Depending on how you initialized your application, it may have already multiple environments configured. Here’s what a sample test network environment could look like:

// config/blockchain.js

modules.exports = {
testnet: {
networkType: "testnet",
syncMode: "light",
account: {
password: "config/testnet/password"

For more information on configuring your Embark application, head over to the general configuration guide.

Running an application in a different environment is just a matter of specifying the environment’s name as part of the run command:

$ embark run [environment]

So in case we want to run our app against the test network environment described above, this could be achieved by running:

$ embark run testnet

Starting a blockchain separately

Sometimes we might want to have more control over the different processes involved when running our application with Embark. One of those things is to spin up a blockchain first and then have embark run connect to it. This enables us to stop and restart the blockchain process, without stopping Embark from doing its work.

Embark comes with a blockchain command that does exactly that:

$ embark blockchain

When this is executed before Embark is run within a project, the run command will skip spinning up a blockchain node itself and connect to the existing process. Similar to the run command, the blockchain command also allows to specify an environment:

$ embark blockchain testnet

By default Embark blockchain will mine a minimum amount of ether and will only mine when new transactions come in.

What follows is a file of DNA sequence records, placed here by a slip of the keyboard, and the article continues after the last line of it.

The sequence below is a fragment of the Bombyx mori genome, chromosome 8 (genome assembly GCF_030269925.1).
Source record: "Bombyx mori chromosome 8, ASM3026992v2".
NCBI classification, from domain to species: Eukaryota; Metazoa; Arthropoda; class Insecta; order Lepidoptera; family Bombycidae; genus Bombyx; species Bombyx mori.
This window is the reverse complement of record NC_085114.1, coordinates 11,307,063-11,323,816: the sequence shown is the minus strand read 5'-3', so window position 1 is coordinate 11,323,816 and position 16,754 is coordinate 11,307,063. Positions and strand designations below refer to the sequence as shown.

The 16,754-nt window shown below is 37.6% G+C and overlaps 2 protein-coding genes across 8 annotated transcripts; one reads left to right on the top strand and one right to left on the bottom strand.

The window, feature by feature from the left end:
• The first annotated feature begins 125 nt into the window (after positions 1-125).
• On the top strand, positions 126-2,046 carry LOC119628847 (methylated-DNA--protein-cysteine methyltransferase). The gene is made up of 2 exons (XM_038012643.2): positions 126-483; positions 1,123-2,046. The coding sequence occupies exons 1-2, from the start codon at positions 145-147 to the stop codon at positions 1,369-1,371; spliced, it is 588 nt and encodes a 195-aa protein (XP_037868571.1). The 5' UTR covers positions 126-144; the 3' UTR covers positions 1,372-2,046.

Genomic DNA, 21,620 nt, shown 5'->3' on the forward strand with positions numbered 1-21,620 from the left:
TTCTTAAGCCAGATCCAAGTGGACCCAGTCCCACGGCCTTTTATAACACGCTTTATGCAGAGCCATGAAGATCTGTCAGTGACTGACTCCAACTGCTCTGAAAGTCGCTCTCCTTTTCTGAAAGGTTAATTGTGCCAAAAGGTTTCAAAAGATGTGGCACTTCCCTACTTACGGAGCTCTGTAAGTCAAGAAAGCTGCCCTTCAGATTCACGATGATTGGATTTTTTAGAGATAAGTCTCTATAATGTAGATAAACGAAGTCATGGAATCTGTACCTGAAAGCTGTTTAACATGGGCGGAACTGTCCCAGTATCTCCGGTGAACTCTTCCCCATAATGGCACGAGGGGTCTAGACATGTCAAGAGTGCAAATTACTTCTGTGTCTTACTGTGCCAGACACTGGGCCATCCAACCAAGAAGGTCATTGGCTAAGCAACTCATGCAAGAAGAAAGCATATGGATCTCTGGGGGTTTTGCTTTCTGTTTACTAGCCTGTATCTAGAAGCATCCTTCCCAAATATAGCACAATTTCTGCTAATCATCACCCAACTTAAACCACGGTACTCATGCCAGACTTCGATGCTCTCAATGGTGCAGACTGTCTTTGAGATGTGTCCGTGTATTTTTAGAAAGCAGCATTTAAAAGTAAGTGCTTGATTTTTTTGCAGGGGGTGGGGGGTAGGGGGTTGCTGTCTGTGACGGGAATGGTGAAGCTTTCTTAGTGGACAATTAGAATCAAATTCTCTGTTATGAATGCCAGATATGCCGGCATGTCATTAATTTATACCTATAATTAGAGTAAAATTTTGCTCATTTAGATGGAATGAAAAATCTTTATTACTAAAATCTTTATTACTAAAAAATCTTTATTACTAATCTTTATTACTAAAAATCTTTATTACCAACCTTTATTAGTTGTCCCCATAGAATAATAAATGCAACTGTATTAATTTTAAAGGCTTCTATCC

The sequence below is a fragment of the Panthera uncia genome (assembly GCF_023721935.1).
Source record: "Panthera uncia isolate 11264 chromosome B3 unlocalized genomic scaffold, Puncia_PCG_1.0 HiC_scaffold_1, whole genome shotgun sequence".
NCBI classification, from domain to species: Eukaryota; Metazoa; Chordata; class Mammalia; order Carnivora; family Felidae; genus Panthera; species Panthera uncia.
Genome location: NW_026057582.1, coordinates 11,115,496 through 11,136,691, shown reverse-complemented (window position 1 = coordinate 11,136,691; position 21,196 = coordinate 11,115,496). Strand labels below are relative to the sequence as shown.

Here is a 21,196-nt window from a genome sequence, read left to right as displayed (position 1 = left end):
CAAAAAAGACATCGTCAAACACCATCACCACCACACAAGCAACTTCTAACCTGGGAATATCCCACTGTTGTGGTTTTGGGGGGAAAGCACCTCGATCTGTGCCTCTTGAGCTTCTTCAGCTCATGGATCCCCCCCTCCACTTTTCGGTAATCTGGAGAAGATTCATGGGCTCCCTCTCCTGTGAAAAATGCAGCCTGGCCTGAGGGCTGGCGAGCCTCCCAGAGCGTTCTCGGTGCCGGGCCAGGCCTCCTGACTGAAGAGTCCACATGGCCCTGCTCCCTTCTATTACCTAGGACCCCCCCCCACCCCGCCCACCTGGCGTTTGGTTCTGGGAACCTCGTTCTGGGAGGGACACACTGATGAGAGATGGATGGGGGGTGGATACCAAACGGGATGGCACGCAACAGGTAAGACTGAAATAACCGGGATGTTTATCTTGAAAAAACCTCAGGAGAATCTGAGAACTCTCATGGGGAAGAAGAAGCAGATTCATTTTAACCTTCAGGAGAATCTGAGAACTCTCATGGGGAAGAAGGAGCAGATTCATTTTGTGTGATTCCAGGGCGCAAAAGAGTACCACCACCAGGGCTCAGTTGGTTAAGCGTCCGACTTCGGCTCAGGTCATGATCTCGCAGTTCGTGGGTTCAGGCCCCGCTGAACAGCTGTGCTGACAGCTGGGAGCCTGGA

Using the blockchain simulator

Another feature of Embark is to start a simulated blockchain. This can be useful for testing purposes as there’s no need to wait for transactions to be mined. You might have heard of Ganache CLI, which is a great project that implements such a simulated blockchain.

Embark integrates perfectly with this existing tool chain. To start a simulated blockchain, all we have do is to use the simulator command:

$ embark simulator

Resetting apps

Sometimes we want to develop and test behaviours that are related to the deployment of our application. For example, we might want to use some of Embark’s powerful deployment hooks to initialize one of our Smart Contracts based on the deployment of another Smart Contract.

To test this, we’ll have to redeploy our Smart Contracts. However once a Smart Contract is deployed, Embark keeps track of it and won’t try to redeploy the same Smart Contract again.

One way to deal with this is to use the deployment tracking configuration. Another way is to use Embark’s reset command which will remove some files and data that Embark stores in the project’s .embark folder.

We can reset our project by running the following command:

$ embark reset

It’s possible to configure what files Embark is going to remove when doing a reset. Check out this guide to learn more.